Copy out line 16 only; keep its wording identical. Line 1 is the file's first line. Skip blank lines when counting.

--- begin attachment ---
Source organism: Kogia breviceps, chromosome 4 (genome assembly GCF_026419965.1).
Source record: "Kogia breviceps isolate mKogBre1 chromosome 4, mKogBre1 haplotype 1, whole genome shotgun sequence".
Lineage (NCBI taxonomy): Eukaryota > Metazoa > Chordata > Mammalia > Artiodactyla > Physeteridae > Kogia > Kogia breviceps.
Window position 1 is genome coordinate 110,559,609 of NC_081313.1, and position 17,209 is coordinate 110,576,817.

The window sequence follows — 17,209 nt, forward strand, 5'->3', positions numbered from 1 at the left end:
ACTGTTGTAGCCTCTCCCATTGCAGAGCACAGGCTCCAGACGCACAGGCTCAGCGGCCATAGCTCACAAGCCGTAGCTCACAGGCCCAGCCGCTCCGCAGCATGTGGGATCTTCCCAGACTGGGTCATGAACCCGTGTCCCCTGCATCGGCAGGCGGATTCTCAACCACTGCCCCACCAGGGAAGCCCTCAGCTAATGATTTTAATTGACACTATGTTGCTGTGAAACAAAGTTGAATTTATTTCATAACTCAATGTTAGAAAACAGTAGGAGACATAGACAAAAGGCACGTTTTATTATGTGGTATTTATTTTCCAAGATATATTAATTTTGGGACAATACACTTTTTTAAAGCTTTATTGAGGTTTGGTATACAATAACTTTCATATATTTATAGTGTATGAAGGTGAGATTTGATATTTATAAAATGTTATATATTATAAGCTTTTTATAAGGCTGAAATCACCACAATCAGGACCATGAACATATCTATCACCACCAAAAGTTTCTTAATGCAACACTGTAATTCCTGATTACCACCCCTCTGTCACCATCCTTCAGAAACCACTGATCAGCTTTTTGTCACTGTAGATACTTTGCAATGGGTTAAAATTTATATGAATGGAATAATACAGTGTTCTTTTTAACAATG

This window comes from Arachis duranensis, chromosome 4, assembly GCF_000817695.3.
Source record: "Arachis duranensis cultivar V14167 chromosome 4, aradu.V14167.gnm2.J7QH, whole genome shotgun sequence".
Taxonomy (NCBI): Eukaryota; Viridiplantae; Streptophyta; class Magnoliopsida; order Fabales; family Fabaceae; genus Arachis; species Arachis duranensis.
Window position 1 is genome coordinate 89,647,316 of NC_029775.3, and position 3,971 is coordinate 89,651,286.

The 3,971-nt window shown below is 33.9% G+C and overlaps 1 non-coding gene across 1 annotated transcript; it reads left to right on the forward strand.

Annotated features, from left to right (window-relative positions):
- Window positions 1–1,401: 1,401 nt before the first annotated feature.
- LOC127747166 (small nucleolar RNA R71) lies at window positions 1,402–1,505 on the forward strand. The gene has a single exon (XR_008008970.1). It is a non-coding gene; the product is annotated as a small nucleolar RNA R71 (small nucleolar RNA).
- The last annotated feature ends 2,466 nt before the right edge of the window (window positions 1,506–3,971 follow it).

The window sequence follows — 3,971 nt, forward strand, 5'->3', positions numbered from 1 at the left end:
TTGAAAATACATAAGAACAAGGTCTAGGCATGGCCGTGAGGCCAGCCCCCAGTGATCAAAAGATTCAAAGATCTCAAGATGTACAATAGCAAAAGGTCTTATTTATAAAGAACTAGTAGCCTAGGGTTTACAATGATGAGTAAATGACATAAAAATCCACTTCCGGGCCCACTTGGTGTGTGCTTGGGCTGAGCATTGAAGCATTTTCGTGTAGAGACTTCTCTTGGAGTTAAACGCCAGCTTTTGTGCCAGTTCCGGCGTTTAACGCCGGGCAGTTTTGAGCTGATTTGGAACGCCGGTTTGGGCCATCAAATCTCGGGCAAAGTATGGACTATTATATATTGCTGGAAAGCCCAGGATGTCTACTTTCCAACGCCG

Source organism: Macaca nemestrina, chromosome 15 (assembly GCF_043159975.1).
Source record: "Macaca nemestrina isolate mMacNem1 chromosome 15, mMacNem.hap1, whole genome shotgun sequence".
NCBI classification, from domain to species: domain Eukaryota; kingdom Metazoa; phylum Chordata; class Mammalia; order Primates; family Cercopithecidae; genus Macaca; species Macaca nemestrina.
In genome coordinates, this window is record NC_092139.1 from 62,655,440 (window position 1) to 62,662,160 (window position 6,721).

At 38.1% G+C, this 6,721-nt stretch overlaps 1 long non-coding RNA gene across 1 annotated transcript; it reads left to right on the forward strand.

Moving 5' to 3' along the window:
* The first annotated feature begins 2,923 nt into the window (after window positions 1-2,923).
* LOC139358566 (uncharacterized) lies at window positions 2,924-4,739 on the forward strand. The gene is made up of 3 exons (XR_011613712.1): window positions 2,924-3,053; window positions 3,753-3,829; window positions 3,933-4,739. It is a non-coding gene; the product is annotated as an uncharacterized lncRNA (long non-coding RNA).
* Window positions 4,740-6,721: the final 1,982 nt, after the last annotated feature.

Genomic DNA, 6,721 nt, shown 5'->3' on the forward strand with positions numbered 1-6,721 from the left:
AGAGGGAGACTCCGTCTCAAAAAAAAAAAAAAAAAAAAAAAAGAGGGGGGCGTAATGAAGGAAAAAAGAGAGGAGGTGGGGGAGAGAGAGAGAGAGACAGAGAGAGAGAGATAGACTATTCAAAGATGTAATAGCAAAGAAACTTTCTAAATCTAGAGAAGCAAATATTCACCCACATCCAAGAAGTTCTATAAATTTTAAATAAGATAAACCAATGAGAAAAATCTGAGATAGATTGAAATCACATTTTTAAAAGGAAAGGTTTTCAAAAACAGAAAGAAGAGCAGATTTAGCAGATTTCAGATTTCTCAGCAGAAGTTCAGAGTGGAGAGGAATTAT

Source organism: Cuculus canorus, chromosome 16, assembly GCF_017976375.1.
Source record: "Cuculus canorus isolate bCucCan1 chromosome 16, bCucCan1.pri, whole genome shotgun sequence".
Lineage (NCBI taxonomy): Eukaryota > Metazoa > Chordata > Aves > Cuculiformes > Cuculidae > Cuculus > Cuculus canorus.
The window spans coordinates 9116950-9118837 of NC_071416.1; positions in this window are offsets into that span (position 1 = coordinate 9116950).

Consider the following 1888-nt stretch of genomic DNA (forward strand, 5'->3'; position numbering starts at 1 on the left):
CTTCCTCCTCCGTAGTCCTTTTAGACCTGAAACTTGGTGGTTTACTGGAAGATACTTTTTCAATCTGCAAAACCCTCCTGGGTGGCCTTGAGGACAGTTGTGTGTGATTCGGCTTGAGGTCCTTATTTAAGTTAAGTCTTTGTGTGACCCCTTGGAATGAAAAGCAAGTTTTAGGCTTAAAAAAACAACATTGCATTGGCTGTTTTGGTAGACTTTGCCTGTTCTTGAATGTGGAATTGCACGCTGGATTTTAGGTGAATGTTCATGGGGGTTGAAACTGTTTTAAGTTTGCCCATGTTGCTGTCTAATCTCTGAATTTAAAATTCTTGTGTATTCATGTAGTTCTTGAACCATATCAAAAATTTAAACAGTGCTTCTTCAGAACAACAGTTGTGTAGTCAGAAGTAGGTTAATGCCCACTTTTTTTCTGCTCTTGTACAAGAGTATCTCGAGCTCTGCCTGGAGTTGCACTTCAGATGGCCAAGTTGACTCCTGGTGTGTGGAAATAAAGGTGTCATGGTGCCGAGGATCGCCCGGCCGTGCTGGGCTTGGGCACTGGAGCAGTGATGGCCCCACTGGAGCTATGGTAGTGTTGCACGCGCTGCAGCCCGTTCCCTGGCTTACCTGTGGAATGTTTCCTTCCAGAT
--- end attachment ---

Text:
The window sequence follows — 3,971 nt, forward strand, 5'->3', positions numbered from 1 at the left end: